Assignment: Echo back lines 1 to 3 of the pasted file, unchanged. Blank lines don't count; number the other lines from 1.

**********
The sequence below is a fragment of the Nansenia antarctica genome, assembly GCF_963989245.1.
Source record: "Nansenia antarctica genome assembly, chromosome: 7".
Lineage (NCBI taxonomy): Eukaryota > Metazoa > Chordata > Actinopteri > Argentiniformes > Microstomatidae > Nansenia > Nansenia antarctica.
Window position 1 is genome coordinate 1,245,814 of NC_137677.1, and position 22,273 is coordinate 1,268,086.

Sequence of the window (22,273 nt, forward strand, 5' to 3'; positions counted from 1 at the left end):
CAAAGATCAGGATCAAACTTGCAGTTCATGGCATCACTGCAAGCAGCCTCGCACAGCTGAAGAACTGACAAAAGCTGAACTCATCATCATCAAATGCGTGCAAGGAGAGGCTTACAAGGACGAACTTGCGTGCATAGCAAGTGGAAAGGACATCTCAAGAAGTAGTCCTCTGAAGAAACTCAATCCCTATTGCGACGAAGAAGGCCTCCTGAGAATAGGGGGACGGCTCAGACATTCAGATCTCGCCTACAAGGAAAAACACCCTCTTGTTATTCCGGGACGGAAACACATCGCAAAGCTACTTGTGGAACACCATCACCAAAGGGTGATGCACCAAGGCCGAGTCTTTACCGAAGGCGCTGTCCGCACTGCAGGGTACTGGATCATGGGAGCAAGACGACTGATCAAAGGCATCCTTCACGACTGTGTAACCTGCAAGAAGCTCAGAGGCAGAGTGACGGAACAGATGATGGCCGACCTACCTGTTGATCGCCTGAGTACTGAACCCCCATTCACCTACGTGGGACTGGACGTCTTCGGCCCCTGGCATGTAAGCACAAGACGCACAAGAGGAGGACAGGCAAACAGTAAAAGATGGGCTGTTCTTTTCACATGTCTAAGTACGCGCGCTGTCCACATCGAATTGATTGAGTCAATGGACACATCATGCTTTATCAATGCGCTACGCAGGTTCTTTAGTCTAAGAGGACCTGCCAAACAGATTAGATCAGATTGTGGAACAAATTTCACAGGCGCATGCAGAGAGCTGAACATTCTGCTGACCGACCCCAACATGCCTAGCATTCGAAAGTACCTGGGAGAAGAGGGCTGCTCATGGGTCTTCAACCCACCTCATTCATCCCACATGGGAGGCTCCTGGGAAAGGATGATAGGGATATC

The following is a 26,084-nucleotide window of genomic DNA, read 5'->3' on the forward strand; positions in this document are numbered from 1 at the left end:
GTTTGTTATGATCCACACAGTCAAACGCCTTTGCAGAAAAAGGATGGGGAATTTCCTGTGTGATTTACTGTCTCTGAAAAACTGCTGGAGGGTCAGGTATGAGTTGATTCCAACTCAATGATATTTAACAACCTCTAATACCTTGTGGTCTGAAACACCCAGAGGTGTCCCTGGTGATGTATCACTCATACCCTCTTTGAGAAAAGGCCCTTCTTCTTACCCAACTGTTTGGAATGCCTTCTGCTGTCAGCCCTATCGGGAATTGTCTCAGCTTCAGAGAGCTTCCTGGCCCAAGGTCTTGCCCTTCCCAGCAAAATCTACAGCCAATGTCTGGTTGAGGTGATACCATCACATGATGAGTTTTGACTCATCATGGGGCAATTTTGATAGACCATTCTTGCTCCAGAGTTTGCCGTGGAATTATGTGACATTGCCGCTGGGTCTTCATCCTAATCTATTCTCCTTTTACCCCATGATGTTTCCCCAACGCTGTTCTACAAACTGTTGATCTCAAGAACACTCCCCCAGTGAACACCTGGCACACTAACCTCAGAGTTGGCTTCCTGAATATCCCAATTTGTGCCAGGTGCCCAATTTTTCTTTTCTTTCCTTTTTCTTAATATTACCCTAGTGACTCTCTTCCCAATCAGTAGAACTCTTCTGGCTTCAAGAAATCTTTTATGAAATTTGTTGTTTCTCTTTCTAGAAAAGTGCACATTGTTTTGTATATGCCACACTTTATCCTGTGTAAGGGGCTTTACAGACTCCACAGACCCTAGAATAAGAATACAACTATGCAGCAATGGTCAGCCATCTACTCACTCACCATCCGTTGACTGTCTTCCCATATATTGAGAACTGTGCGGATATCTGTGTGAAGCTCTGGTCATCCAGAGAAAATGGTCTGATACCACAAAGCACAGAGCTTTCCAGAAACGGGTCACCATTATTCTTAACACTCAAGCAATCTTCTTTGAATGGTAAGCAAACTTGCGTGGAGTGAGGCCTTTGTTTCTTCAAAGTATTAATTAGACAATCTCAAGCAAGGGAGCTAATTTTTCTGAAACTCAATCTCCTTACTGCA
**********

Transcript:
The sequence below is a fragment of the Nansenia antarctica genome, assembly GCF_963989245.1.
Source record: "Nansenia antarctica genome assembly, chromosome: 7".
Lineage (NCBI taxonomy): Eukaryota > Metazoa > Chordata > Actinopteri > Argentiniformes > Microstomatidae > Nansenia > Nansenia antarctica.